Acupuncture is an ancient Chinese practice of insertion of needles into specific points on the body which are areas of concentrated nerve endings and immune system cells. Stimulation of these points by various methods (needles, vitamin injections, laser, electro-acupuncture) activates pain-associated brainstem regions and helps improve healing and pain control. Clinical research has been conducted showing positive results in the treatment of both animals and humans, and the use of acupuncture is increasing. Acupuncture will not cure every condition, but it can work very well when it is indicated.
In western medical terms, acupuncture can assist the body to heal itself by affecting certain physiological changes. For example, acupuncture can stimulate nerves, increase blood circulation, relieve muscle spasm, and cause the release of hormones, such as endorphins (one of the body’s pain control chemicals) and cortisol (a natural steroid). Studies have shown that acupuncture stimulation induces the following physiological effects:
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Clinical trials indicate that acupuncture therapy can be effective in the following conditions:
- Musculoskeletal problems: muscle soreness, back pain, osteoarthritis, degenerative joint disease, degenerative myelopathy, traumatic nerve injury, chronic pain
- Neurological disorders: intervertebral disc disease (IVDD), seizures, laryngeal hemiplegia, and facial and radial nerve paralysis
- Gastrointestinal disorders: diarrhea, gastric ulcers, colic, vomiting, constipation, and impactions
- Respiratory problems such as feline asthma
- Skin problems such as lick granulomas and allergic dermatitis
- Other chronic conditions: asthma, cough, uveitis, renal failure, chronic liver diseases, behavioral problems, infertility, Cushing’s disease, hypothyroidism, hyperthyroidism, and geriatric weakness
- Quality of life, maintenance, performance enhancement, prevention of disease, and hospice care
- Any condition may potentially benefit from acupuncture!
Can my animal benefit from acupuncture?
The success of the treatment will vary according to the condition being treated. The length and frequency of the treatments depends on the condition of the patient and the method of stimulation that is used by the veterinary acupuncturist. Some results can be seen immediately, but most will require several treatments. For those pets with a previously diagnosed disease, veterinary acupuncture can improve their quality of life, help to minimize clinical signs and in some cases promote resolution.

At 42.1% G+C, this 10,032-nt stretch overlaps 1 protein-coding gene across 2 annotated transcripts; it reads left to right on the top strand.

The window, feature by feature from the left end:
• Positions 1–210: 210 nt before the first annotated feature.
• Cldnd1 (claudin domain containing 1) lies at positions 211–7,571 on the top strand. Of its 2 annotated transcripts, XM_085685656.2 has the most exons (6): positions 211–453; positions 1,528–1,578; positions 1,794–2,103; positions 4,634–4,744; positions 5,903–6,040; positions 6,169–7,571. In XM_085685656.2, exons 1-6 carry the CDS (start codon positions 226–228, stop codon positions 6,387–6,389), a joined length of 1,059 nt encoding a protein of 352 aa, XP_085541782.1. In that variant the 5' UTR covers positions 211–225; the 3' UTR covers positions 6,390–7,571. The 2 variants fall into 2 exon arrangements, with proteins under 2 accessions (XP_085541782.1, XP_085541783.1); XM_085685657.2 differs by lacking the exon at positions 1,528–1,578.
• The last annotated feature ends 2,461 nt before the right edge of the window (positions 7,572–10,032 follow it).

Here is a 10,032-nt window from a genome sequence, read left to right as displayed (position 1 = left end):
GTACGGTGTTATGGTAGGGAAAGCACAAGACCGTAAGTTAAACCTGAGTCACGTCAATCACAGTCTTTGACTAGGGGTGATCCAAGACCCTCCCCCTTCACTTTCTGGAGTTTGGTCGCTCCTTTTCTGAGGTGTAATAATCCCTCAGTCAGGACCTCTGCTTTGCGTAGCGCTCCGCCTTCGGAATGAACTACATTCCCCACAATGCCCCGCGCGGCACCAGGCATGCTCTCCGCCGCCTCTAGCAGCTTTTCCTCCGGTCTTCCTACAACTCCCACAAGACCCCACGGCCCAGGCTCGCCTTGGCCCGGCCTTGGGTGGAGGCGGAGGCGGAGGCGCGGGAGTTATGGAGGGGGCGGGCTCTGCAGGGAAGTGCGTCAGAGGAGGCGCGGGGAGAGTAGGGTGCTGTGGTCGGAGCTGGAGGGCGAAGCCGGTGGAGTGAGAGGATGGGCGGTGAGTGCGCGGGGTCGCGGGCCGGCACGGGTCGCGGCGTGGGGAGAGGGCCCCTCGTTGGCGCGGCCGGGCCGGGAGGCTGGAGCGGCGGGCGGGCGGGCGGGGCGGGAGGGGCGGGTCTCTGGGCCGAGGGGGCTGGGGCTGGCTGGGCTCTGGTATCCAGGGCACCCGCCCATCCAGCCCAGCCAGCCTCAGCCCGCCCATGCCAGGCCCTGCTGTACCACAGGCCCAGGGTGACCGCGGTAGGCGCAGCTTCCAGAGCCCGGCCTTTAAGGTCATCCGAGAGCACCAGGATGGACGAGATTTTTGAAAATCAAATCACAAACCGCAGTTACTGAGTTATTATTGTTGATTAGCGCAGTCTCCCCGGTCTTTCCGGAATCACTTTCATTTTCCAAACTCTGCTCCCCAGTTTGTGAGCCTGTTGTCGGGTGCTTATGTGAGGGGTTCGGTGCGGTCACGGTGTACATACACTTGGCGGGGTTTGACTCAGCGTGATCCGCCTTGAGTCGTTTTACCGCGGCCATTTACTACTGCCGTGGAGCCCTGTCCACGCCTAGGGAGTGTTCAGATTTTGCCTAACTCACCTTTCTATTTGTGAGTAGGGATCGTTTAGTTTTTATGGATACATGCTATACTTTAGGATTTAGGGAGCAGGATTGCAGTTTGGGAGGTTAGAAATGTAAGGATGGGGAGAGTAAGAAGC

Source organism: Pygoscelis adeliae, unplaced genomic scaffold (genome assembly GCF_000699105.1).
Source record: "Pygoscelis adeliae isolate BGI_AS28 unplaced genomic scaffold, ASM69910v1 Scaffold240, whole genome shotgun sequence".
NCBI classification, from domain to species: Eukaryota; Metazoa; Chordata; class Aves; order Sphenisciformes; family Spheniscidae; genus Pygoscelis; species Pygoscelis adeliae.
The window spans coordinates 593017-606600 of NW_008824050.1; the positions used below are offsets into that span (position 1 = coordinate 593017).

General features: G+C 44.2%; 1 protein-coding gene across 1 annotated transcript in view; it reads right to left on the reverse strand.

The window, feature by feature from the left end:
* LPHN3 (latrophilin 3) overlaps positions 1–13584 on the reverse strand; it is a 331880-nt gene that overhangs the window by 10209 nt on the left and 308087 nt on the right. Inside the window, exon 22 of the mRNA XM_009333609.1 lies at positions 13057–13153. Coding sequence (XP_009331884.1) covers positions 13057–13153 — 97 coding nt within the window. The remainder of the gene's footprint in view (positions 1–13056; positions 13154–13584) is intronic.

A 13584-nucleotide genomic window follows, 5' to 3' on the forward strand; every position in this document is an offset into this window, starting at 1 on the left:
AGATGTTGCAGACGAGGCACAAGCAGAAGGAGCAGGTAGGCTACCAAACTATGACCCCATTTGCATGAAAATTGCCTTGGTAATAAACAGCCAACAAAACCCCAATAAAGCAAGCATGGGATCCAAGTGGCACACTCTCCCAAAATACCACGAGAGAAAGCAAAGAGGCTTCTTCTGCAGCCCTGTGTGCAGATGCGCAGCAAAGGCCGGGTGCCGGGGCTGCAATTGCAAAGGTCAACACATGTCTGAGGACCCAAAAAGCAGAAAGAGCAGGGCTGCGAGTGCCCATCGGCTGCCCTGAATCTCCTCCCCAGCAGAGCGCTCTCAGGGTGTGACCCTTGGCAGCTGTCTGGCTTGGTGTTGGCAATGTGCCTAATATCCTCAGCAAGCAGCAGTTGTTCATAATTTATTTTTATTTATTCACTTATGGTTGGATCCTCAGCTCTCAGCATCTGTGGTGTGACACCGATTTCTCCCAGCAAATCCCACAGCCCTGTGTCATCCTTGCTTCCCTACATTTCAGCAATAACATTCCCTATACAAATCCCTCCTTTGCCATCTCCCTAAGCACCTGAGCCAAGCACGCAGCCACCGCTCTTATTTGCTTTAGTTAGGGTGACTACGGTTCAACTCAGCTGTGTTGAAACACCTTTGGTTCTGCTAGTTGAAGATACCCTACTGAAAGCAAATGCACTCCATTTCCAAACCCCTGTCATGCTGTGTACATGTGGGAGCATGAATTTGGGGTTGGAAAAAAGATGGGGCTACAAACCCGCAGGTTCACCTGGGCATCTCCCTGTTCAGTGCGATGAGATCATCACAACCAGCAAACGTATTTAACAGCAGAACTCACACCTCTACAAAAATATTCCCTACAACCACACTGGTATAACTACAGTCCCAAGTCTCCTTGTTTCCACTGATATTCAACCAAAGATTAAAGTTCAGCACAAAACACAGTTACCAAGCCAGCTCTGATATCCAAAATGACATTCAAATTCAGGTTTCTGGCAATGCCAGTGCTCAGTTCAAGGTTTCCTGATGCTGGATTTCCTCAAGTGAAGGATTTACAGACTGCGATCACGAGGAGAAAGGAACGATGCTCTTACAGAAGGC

Is acupuncture painful?
Most animals are extremely tolerant and accepting of needle placement from the first session. Often as the sessions continue they may even fall asleep during the treatment. For those that are more sensitive, most become receptive in time. Acupuncture is one of the safest forms of medical treatment for animals when it is administered by a properly trained veterinarian. Side effects of acupuncture are rare, but they do exist. An animal’s condition may seem worse for up to 48 hours after a treatment. Other animals become lethargic or sleepy for 24 hours. These effects are an indication that some physiological changes are developing, and they are most often followed by an improvement in the animal’s condition
Can acupuncture be combined with other types of veterinary medicine?
Acupuncture is useful as an adjunct therapy to control vomiting associated with chemotherapy, to manage post-operative pain and to speed healing after injuries. However, acupuncture is effective as the sole form of treatment for many conditions. In general, acupuncture can be very effectively combined with most conventional and alternative therapies. It is especially amenable to using in combination with chiropractic care as they both aim to improve healing and pain control through affecting the nervous system.
Summary: acupuncture stimulates healing in some conditions and provides effective pain relief in others. It is a safe and effective treatment option for many conditions and may reduce or eliminate the need for chronic medication.
For more information:
International Veterinary Acupuncture Society: https://www.ivas.org/about-ivas/what-is-veterinary-acupuncture/
American Association of Veterinary Acupuncture: https://www.aava.org/resources/what-is-acupuncture/
Acupuncture for Animals by Dr. Steve Marsden: https://vcahospitals.com/know-your-pet/veterinary-acupuncture